Building a Defense For DUID Charges in Annapolis
In order to place someone under arrest for a DUID charge in Annapolis, the state must prove good cause through initial contact with the individual, their investigative work, or the time they spent talking to the accused individual in asking for their license and registration. Body cameras are starting to be implemented on officers around the country. This is beneficial so that the jury and lawyer will see what the officer sees. If an officer says that the person was slumping on their seat, their eyes were rolling back, or that they were tilting over to the passenger seat, it can be proven using a video. Disproving these elements can be an effective Annapolis DUI drug defense strategy. However, if there is a report but it is not seen in a video, then there is some disconnect between what would be the truth and what might not.
This is also inclusive of the field sobriety test, be it a standard field sobriety for alcohol or the extensive DRE standard field sobriety and the 12 steps. It is not always easy to prove an individual is under the influence, and proving 12 elements in a drug charge is much more difficult than proving the three generally accepted steps for an alcohol test.
The DRE would have to show that there was good enough cause to request a blood test, or that the person submitted or refused the blood test. They would have to see what, if anything, could show that there was cause to initiate a test.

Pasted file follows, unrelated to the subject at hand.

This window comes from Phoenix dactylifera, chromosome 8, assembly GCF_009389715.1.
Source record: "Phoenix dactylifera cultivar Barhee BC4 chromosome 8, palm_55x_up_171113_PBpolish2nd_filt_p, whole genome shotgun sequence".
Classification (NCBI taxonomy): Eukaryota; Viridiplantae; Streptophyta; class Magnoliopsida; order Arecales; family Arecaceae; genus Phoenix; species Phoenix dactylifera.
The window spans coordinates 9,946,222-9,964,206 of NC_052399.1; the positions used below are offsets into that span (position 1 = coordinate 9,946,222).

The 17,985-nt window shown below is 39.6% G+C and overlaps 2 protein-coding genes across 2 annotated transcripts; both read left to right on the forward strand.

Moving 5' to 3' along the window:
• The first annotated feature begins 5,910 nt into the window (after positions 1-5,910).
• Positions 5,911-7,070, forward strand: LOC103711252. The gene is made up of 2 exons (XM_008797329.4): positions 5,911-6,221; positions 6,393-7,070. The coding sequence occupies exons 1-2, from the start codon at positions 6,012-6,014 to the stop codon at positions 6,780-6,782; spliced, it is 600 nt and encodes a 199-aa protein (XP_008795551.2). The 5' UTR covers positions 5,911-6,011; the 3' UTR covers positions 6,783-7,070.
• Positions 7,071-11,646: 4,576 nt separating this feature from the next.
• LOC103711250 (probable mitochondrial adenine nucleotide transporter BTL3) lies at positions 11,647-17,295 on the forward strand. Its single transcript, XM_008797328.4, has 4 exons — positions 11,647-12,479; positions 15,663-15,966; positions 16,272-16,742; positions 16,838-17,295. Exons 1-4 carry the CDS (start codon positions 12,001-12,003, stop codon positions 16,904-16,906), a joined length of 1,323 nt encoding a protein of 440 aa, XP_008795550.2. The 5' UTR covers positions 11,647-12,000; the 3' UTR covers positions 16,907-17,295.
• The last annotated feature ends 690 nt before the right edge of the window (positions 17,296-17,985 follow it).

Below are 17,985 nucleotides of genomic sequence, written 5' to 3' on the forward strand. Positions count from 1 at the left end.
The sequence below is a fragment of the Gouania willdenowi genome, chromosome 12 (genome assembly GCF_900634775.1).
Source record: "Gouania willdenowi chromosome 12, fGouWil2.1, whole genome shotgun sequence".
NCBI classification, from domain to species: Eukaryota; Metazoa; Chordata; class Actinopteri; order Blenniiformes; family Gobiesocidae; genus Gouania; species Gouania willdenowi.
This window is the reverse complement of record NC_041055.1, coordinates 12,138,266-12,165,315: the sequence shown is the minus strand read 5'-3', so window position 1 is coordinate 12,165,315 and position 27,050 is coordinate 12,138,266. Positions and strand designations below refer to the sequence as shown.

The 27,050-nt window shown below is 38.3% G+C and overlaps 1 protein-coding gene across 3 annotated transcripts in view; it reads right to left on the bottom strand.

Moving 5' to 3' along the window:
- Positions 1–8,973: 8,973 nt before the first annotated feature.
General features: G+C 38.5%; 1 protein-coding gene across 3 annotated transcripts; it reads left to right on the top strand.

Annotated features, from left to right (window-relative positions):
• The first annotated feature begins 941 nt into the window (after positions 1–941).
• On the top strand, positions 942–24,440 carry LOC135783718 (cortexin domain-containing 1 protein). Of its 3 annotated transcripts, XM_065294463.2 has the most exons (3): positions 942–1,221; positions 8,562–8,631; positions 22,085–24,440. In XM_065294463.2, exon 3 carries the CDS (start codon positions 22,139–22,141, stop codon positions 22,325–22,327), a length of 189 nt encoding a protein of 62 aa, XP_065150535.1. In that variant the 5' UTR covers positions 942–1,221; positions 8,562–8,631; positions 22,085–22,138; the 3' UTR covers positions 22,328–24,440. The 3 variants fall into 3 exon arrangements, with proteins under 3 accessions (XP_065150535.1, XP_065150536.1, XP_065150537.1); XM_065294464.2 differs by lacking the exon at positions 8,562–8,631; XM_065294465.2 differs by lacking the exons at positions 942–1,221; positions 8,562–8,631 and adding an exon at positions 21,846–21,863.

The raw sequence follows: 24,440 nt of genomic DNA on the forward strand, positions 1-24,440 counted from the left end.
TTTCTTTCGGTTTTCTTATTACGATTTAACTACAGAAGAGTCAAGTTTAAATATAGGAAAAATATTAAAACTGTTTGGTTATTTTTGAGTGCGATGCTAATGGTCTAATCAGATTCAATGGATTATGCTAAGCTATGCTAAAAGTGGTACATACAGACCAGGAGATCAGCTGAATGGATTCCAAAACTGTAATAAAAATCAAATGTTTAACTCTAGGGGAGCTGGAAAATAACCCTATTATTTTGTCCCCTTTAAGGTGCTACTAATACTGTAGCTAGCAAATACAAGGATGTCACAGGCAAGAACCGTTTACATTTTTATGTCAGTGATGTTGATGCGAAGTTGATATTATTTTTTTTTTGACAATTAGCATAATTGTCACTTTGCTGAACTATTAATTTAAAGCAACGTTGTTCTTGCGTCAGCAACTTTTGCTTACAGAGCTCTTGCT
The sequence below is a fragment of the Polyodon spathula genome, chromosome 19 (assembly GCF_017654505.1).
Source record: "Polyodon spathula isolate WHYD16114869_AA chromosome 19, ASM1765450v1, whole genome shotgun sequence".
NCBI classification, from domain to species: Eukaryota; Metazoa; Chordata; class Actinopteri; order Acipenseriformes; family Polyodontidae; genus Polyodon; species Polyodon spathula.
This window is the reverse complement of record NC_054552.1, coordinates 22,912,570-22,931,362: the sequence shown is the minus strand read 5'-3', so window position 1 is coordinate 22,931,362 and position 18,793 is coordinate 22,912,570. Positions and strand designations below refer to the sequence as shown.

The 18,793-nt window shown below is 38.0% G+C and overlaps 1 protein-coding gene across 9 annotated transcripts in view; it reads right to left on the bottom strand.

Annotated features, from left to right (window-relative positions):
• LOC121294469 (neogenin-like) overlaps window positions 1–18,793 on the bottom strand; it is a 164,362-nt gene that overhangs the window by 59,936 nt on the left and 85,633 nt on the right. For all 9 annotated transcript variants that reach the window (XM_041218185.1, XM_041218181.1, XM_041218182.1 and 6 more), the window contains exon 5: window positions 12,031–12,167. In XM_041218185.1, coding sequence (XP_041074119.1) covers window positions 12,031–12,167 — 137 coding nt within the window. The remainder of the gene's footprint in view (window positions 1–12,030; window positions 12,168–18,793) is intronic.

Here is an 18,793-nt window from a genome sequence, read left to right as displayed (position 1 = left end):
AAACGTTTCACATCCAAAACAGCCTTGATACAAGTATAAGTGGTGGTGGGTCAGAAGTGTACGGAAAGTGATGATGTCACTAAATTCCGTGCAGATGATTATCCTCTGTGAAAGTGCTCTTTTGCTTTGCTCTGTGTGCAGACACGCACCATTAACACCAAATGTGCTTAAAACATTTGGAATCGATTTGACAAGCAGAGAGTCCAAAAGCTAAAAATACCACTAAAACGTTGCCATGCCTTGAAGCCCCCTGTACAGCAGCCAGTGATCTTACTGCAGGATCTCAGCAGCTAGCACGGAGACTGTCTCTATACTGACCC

Common Defense Strategies
The number one defense strategy employed in an Annapolis DUI drug case is always the stop of the vehicle. An attorney can try to prove there was no good cause to stop the car: no speeding, traffic citations, erratic behavior, et cetera. Perhaps the vehicle was turned off, and the officer did not observe any driving. The exact nature of what is done for a DUI drug case is very important.When prosecuting an Annapolis DUI drug case, the state must prove that there was a good cause for the vehicle to be pulled over. This can occur because of speeding, or a violation of another transportation article. There could also be an accident or a drive wellness check on a vehicle. However, good cause must always be established. If good cause cannot be established, the individual or their attorney can negate everything that happened afterward.
The second Annapolis DUI drug defense strategy involves the officer’s initial observations. An attorney will question what the police officer observed. If they did not smell marijuana or alcohol, but furthered the investigation, a lawyer will question the reason. If the police officer saw no paraphernalia, no drugs in the vehicle, no odor, or no evidence of anything else there, an attorney will ask why the officer continued with the case.
Challenging the Prosecution
In addition to the above elements, an individual has the right to have evidence of the driving itself as well. A lawyer will also question if all of the evidence was collected legally, if it violated the client’s right, or if they were forced to have a blood test when they initially refused. If this was done without a warrant, it can be ruled as invasive.
All of these Annapolis DUI drug defense strategies are things that a lawyer should know and should be able to execute for their client.